Well I have heard the information, but I don’t have any evidence that the rumor is true. I don’t even see sufficient signs for that matter; some parts of the society suggested what heshe intends to be occurred. Such kinds of information’s are gathered from the media and as far as my assessment of the information from different media outlets is concerned, I don’t see sufficient signs for this to happen. However, I don’t believe that the collapse of the EPRDF is something joyful and I also don’t think the key question is that. What I believe is that the EPRDF, as one party, should continue. It is the biggest party in the country and should be part of the solution to the problems in the country. Without making EPRDF part of the solution I don’t think we will reach to the point where we want to be. Therefore, our main target should be making efforts that EPRDF ought to respect the rights of all of us and respect the equality of other parties. Its fragmentation and collapse might escalate the cause not brings solution.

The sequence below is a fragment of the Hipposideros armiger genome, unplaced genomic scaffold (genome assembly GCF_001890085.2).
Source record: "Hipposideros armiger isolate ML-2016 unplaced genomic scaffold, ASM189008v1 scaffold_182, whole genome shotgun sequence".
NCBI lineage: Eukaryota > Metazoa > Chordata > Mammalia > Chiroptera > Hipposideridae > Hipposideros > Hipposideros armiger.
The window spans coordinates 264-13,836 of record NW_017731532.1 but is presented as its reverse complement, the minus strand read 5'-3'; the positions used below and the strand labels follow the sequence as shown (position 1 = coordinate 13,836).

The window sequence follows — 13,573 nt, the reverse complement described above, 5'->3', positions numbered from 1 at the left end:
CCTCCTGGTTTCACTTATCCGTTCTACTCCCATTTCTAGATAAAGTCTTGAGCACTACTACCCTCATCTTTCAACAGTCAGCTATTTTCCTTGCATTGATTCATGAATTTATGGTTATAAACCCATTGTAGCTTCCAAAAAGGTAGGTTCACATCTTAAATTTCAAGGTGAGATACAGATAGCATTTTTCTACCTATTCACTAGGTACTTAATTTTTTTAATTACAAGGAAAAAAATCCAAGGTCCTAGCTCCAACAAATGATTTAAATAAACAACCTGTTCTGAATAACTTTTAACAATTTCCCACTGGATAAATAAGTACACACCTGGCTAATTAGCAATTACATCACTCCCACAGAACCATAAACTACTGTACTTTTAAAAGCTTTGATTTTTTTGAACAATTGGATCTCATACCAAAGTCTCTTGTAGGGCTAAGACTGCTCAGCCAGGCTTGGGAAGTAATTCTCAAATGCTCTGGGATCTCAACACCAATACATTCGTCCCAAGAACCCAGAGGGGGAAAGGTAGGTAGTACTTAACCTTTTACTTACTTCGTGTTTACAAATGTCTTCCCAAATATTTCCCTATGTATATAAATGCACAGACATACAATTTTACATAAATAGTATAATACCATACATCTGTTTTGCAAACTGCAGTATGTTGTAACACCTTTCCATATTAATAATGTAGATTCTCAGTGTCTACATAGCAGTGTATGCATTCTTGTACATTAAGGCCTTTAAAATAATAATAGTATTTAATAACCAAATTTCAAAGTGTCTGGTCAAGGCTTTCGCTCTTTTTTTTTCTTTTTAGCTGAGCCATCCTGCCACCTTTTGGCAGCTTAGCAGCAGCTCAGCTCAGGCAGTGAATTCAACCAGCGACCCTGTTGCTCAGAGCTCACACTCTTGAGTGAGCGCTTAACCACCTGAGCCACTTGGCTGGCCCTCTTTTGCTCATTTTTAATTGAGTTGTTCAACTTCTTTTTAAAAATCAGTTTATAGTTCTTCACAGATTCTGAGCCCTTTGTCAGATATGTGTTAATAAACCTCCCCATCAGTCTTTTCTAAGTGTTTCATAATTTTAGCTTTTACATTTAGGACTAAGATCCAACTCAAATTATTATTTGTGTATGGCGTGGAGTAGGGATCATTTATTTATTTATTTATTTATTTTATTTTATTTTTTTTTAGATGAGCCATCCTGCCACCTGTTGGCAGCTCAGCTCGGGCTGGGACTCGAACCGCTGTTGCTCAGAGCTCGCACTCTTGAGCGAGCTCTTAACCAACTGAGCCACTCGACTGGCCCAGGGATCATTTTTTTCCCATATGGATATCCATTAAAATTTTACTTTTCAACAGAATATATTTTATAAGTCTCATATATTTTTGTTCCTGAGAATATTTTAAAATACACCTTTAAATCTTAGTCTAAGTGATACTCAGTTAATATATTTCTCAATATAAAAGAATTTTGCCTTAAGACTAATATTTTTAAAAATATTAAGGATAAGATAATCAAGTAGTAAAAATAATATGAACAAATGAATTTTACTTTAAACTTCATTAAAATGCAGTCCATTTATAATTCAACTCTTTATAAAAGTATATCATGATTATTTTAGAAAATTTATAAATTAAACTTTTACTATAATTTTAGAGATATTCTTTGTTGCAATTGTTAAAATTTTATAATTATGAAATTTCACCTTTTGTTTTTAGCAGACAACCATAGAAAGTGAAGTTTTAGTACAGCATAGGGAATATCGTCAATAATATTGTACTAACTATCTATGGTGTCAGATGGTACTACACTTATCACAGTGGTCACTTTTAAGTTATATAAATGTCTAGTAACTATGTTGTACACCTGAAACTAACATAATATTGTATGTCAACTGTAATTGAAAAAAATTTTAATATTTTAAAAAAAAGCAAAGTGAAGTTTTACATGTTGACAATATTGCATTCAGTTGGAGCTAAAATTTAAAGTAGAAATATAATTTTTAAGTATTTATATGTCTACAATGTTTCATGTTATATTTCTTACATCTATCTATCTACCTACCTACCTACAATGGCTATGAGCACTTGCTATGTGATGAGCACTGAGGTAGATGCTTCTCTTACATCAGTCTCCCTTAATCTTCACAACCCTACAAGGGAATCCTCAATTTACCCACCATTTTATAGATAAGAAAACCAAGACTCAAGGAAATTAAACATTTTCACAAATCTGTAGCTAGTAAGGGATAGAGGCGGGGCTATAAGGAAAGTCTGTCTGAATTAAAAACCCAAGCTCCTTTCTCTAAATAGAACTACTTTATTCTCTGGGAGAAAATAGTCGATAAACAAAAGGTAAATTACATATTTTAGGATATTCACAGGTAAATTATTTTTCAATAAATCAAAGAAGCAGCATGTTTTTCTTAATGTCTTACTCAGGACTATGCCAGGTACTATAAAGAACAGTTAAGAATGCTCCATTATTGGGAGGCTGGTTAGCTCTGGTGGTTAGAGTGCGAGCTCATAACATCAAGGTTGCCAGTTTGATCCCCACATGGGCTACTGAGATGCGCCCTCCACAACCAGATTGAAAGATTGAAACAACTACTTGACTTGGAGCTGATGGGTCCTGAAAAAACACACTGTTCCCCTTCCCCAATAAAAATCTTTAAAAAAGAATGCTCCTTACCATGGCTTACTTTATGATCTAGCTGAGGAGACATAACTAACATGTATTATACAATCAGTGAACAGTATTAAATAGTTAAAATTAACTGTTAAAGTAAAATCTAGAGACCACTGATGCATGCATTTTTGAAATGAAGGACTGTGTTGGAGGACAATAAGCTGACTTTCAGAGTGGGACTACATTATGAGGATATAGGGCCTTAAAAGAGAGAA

Lidetu Ayalew, the founder and the longest-serving president of Ethiopian Democratic Party (EDP), rose to prominence in Ethiopia’s opposition politics during the highly contested 2005 general elections. The aftermath of that election, although it won Lidetu and his party seats in parliament, alienated him from a strong support base due to a split within the Coalition for Unity and Democracy (CUD). The impact continued during the 2010 general elections as EDP failed to win a single sit in parliament. And in 2011, Lidetu stepped down from his party’s presidency and virtually vanished from active politics since then. He then traveled to the UK to do his MA in Developmental Studies at the University of London, School of Oriental and African Studies. As the country warms up to the 2015 fifth general elections, Lidetu, a member of EDP’s Central Committee, has resurfaced with a new book titled Tiyatre Boletica (Theatre of Politics). Since then, he has openly expressed his personal ideas on affairs touching the national interest of the nation in different platforms. Solomon Goshu of The Reporter got a chance to talk about the current protests in Amhara and Oromia with Lidetu. Excerpts: